How To Grow Green Onions





Simply cut 2-3 inches from the bottom of the scallions.


Next get a cute dish and fill with rocks, pepples or seaglass like I used.


Place your cut scallions in and water daily.

Sit back and watch your green onions grow!



My most memorable hikes can be classified as "Shortcuts that Backfired".

Edward Abbey
The Journey Home: Some Words in Defense of the American West




Don't fight with Nature - she usually wins!





Ardent environmentalist and activist Edward Abbey tells it like it is:

My loyalties will not be bound by national borders, or confined in time by one nation's history, or limited in the spirtual dimension by one language or culture. I pledge my allegiance to the damned human race, and my everlasting love to the green hills of Earth, and my intimations of glory to the singing stars, to the very end of space and time.




“If the life of natural things, millions of years old, does not seem sacred to us, then what can be sacred? Human vanity alone? Contempt for the natural world is contempt for life. The domination of nature leads to the domination of human nature. Anything becomes permissible. We return once more to the nightmare cultures of Hitler, Stalin, King Philip II, Montezuma, Caligula, Heliogabalus, Herod, the Pharaohs; Christ sacrificed himself in vain.” 

Beyond the Wall: Essays from the Outside




The more I dim my eyes over print and frazzle my brain over abstract ideas, the more I appreciate the delight of being basically an animal wrapped in a sensitive skin: sex, the resistance of rock, the taste and touch of snow, the feel of the sun, good wine
and a rare beefsteak and the company of friends around a fire with a guitar and lousy old cowboy songs. Despair: I'll never be a scholar, never be a decent good Christian. Just a hedonist, a pagan, a primitive romantic.







Iceland clouds (Eva Sturm)

I care not, Fortune, what you me deny;
You cannot rob me of free Nature's grace,
You cannot shut the windows of the sky,
Through which Aurora shows her brightening face;
You cannot bar my constant feet to trace
The woods and lawns, by living stream, at eve.

James Thomson
Castle of Indolence (1748), Canto II, Stanza 3



Goodbye, Summer.





Ever heard of a moonbow?



moonbow (also known as a lunar rainbowblack rainbowwhite rainbowlunar bow, or space rainbow) is a rainbow produced by light reflected off the surface of the moon (as opposed to direct sunlight) refracting off of moisture laden clouds in the atmosphere. 

AGRAVIC [adjective]


1. defying gravity; not subject to gravity.

2. of or relating to a theoretical condition of no gravitation.


Etymology: a- (Middle English prefix meaning ‘not’) +gravity (Latin gravis ‘heavy’).






Quiet haiku

When it is quiet
And there is no one to fight
Dancing lifts my soul


SamuraiFrog



Truth







Maya Angelou's letter to her younger self:

"Don’t let anybody raise you. You’ve been raised."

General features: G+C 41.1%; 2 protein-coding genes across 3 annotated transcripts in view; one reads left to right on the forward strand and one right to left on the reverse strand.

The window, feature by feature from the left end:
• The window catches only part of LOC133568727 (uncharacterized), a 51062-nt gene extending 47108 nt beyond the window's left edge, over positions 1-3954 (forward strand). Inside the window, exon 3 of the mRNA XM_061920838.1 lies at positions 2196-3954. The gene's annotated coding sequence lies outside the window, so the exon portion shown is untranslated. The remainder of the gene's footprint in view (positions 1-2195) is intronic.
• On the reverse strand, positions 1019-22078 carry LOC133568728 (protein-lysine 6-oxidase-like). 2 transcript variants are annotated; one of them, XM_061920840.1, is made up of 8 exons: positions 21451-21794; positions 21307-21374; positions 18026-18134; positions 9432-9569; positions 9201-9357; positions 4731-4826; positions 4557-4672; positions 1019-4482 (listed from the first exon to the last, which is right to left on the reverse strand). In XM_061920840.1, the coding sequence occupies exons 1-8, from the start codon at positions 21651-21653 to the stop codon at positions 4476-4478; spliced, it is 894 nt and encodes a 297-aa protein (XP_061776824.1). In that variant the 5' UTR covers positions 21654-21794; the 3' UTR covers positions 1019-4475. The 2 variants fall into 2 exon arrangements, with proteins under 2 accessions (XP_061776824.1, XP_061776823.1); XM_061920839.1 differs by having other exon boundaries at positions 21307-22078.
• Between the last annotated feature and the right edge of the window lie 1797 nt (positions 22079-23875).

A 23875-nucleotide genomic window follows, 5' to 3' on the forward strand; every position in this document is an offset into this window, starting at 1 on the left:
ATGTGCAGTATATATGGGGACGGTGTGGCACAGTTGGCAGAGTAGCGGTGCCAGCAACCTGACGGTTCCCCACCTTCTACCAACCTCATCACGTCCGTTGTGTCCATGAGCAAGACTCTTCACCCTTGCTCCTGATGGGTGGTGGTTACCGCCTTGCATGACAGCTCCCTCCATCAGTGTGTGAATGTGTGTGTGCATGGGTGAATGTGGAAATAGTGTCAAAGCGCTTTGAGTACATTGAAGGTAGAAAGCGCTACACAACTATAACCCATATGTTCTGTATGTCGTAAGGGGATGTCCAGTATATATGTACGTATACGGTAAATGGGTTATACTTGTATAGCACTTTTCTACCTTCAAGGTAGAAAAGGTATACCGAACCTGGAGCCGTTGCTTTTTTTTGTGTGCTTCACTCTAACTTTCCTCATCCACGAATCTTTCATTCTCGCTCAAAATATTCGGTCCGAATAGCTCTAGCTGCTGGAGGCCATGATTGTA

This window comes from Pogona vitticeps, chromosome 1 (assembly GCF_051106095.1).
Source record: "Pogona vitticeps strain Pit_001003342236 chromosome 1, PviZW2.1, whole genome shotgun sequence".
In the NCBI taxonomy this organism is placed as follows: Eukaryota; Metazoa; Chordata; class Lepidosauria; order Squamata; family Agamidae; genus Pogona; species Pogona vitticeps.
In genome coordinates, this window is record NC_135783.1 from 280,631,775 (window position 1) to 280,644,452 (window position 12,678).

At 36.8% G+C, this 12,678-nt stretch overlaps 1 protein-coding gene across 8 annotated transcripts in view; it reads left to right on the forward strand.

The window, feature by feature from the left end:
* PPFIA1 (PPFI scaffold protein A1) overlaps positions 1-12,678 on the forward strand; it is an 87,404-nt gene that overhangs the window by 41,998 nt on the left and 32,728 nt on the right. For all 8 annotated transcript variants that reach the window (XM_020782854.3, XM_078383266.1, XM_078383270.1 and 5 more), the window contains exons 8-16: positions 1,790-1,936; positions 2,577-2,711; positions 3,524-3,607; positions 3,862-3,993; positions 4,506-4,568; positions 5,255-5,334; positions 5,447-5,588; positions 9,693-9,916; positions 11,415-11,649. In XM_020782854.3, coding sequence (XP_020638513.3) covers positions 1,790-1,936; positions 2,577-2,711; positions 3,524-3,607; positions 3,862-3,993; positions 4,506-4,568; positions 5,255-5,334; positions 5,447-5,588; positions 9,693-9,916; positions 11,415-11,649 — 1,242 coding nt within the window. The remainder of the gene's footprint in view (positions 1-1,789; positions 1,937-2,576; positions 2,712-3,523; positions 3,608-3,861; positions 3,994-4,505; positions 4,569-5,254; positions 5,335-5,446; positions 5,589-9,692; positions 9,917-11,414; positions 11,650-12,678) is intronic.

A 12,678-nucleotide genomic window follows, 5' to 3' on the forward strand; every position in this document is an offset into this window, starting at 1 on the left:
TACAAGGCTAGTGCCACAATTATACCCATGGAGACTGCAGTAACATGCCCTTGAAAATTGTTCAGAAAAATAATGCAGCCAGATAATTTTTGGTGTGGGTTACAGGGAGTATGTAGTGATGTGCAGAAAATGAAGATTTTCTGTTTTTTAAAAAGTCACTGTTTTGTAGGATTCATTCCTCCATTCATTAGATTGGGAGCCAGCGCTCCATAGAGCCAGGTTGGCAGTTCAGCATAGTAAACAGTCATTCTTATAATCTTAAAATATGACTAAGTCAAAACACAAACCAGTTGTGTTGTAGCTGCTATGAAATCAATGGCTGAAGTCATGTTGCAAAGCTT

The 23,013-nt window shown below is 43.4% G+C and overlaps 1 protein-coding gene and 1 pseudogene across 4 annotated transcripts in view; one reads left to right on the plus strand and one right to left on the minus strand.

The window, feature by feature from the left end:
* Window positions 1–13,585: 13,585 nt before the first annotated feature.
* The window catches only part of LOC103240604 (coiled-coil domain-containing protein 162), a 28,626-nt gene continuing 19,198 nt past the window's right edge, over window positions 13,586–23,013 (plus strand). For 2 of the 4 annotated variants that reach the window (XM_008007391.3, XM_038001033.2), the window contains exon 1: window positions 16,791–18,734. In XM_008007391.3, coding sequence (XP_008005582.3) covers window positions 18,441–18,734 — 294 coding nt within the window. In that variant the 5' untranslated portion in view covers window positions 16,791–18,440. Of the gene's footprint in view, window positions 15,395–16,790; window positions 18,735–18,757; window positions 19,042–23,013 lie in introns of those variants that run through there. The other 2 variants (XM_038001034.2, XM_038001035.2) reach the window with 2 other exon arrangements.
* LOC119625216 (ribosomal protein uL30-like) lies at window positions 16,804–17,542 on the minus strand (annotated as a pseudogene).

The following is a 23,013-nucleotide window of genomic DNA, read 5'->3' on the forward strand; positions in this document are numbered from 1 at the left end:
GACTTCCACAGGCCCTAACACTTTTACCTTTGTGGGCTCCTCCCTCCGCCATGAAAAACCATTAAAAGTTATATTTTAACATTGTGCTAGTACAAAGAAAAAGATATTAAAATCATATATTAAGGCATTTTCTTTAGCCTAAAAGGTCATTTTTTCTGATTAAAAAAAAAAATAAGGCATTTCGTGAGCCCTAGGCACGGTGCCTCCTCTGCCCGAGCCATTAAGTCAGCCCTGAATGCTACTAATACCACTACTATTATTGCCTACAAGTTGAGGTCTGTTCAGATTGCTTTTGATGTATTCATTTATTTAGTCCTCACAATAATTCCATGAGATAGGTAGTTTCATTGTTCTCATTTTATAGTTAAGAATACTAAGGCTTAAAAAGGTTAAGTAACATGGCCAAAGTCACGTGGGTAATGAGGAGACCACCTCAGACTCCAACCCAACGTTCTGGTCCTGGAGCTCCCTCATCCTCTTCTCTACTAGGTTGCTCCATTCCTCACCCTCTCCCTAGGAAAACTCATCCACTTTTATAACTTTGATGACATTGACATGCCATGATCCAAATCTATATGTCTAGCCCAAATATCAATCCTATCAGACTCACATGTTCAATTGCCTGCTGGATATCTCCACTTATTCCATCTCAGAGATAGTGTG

Norman Rockwell_1954_Girl-at-the-mirror




Dear Marguerite,

You’re itching to be on your own. You don’t want anybody telling you what time you have to be in at night or how to raise your baby. You’re going to leave your mother’s big comfortable house and she won’t stop you, because she knows you too well.

But listen to what she says:

When you walk out of my door, don’t let anybody raise you—you’ve been raised.

You know right from wrong.

In every relationship you make, you’ll have to show readiness to adjust and make adaptations.

Remember, you can always come home.


You will go home again when the world knocks you down—or when you fall down in full view of the world. But only for two or three weeks at a time. Your mother will pamper you and feed you your favorite meal of red beans and rice. You’ll make a practice of going home so she can liberate you again—one of the greatest gifts along with nurturing your courage, that she will give you.

Be courageous, but not foolhardy.

Walk proud as you are,
Maya


(Source: What I Know Now: Letters to My Younger Self)  via



Purpose - a Venn diagram






Rock on



Beavis & Butthead



Elegance is not standing out, but being remembered.

Giorgio Armani


Emanuel Ungaro


E.B. White’s Beautiful Letter to a Man Who Had Lost Faith in Humanity



Dear Mr. Nadeau:
As long as there is one upright man, as long as there is one compassionate woman, the contagion may spread and the scene is not desolate. Hope is the thing that is left to us, in a bad time. I shall get up Sunday morning and wind the clock, as a contribution to order and steadfastness.
Sailors have an expression about the weather: they say, the weather is a great bluffer. I guess the same is true of our human society — things can look dark, then a break shows in the clouds, and all is changed, sometimes rather suddenly. It is quite obvious that the human race has made a queer mess of life on this planet. But as a people we probably harbor seeds of goodness that have lain for a long time waiting to sprout when the conditions are right. Man’s curiosity, his relentlessness, his inventiveness, his ingenuity have led him into deep trouble. We can only hope that these same traits will enable him to claw his way out.
Hang on to your hat. Hang on to your hope. And wind the clock, for tomorrow is another day.